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Compressed Sensing using Generative Models
Ashish Bora · Ajil Jalal · Eric Price · Alexandros Dimakis

Tue Aug 08 01:30 AM -- 05:00 AM (PDT) @ Gallery #103
The goal of compressed sensing is to estimate a vector from an underdetermined system of noisy linear measurements, by making use of prior knowledge on the structure of vectors in the relevant domain. For almost all results in this literature, the structure is represented by sparsity in a well-chosen basis. We show how to achieve guarantees similar to standard compressed sensing but without employing sparsity at all. Instead, we suppose that vectors lie near the range of a generative model $G: \R^k \to \R^n$. Our main theorem is that, if $G$ is $L$-Lipschitz, then roughly $\mathcal{O}(k \log L)$ random Gaussian measurements suffice for an $\ell_2/\ell_2$ recovery guarantee. We demonstrate our results using generative models from published variational autoencoder and generative adversarial networks. Our method can use $5$-$10$x fewer measurements than Lasso for the same accuracy.

Author Information

Ashish Bora (University of Texas at Austin)

I am interested in building theory and tools to understand and apply Machine Learning. Currently, I am a second year graduate student in the Computer Science Department at University of Texas, Austin. Prior to that, I completed my undergraduate in Electrical Engineering (Hons.) with minor in Computer Science at Indian Institute of Technology Bombay.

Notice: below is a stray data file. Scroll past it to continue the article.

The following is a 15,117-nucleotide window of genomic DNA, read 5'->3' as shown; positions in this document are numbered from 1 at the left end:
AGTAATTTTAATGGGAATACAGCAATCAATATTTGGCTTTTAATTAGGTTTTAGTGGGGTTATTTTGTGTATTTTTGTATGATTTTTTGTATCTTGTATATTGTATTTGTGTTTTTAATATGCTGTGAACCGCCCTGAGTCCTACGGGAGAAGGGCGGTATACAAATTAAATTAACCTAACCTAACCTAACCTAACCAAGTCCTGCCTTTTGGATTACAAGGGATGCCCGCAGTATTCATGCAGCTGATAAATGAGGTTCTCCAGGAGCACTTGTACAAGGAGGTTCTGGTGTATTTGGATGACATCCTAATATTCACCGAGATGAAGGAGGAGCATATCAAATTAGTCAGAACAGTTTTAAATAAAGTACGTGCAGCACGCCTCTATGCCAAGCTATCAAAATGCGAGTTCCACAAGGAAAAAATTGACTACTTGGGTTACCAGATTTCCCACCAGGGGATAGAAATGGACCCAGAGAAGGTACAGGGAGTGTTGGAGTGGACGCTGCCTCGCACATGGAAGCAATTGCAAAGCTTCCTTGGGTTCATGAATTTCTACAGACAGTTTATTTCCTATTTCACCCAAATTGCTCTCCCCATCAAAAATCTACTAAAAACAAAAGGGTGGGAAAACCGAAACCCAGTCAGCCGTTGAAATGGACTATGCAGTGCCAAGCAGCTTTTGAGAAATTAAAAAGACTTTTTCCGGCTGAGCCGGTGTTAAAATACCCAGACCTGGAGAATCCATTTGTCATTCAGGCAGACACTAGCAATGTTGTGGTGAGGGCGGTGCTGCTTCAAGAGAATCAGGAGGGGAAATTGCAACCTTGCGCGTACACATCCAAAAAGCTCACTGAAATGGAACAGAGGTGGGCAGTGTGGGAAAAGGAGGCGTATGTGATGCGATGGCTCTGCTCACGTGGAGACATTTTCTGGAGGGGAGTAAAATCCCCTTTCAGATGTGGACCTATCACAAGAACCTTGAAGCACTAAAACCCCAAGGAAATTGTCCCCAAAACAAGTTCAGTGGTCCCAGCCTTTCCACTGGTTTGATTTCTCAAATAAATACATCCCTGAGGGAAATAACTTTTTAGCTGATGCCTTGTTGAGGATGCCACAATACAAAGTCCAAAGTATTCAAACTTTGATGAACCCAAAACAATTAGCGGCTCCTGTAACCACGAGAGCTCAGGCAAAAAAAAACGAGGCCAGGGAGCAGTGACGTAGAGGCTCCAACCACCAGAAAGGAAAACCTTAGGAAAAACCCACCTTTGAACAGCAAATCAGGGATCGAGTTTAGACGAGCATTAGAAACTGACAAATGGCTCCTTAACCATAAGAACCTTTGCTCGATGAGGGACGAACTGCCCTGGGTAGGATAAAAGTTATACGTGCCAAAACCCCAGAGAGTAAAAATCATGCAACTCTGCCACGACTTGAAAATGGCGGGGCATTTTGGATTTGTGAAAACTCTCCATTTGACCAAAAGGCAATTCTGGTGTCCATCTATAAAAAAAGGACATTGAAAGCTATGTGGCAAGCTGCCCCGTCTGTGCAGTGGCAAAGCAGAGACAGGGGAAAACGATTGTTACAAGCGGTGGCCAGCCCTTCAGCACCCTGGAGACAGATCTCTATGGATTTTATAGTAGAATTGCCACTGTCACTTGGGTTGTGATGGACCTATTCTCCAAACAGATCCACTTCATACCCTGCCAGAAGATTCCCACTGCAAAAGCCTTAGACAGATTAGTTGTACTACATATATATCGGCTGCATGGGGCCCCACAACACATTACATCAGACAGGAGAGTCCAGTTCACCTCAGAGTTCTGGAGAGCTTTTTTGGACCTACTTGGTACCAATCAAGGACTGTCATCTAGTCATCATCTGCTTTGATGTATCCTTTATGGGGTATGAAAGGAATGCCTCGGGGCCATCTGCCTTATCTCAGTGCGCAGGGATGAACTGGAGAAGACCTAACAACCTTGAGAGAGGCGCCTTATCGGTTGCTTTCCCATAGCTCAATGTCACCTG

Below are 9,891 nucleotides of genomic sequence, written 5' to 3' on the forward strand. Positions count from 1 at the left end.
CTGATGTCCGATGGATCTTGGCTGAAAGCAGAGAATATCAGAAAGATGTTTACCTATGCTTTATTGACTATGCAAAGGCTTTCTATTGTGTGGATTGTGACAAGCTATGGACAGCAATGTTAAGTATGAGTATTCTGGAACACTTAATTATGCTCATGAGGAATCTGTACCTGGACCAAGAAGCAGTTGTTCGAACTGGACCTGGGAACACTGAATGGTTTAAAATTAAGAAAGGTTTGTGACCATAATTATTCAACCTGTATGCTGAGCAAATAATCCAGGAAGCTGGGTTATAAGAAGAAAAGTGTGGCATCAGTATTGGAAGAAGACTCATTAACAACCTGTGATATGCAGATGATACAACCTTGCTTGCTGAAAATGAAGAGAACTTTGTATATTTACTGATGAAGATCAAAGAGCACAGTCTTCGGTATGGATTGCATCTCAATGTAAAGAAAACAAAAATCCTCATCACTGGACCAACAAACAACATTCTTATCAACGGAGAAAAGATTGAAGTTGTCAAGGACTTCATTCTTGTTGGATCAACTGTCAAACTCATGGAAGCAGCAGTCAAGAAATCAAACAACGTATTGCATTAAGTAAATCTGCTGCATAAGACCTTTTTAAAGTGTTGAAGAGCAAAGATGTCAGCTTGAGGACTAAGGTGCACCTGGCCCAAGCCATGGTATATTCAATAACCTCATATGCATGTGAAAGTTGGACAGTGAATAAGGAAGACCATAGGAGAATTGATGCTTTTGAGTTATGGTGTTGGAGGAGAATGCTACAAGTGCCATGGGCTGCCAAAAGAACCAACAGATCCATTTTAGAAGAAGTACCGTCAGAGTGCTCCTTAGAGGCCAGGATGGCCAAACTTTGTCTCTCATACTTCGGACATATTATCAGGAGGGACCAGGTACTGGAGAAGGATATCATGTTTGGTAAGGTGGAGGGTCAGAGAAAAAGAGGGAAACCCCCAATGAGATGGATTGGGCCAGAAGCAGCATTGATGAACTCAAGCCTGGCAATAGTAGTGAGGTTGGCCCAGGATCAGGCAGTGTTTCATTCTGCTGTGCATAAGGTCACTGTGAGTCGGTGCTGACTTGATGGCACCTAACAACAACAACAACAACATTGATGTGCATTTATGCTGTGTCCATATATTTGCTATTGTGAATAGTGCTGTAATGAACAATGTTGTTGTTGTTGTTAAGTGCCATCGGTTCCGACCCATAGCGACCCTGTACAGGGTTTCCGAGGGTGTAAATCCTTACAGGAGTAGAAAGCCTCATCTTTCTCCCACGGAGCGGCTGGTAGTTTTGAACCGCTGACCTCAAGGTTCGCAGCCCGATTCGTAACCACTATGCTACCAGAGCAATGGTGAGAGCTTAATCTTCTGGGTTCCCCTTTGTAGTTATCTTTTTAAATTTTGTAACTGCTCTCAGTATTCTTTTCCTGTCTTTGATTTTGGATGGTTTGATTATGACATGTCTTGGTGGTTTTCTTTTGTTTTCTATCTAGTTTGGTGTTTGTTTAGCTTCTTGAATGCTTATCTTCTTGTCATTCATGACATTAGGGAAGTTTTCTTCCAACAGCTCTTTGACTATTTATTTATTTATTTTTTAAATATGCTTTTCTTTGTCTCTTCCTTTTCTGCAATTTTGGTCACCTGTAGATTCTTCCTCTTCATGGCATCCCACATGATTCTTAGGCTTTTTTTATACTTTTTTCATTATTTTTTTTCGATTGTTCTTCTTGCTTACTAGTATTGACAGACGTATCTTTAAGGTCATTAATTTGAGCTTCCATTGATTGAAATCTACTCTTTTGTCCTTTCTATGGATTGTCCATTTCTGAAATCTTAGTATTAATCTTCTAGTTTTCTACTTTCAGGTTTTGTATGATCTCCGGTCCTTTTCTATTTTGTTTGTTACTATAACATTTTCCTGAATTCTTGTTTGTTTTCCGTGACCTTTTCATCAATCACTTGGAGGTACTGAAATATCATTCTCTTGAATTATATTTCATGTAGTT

Ajil Jalal (University of Texas at Austin)
Eric Price (UT-Austin)
Alex Dimakis (UT Austin)

Alex Dimakis is an Associate Professor at the Electrical and Computer Engineering department, University of Texas at Austin. He received his Ph.D. in electrical engineering and computer sciences from UC Berkeley. He received an ARO young investigator award in 2014, the NSF Career award in 2011, a Google faculty research award in 2012 and the Eli Jury dissertation award in 2008. He is the co-recipient of several best paper awards including the joint Information Theory and Communications Society Best Paper Award in 2012. His research interests include information theory, coding theory and machine learning.

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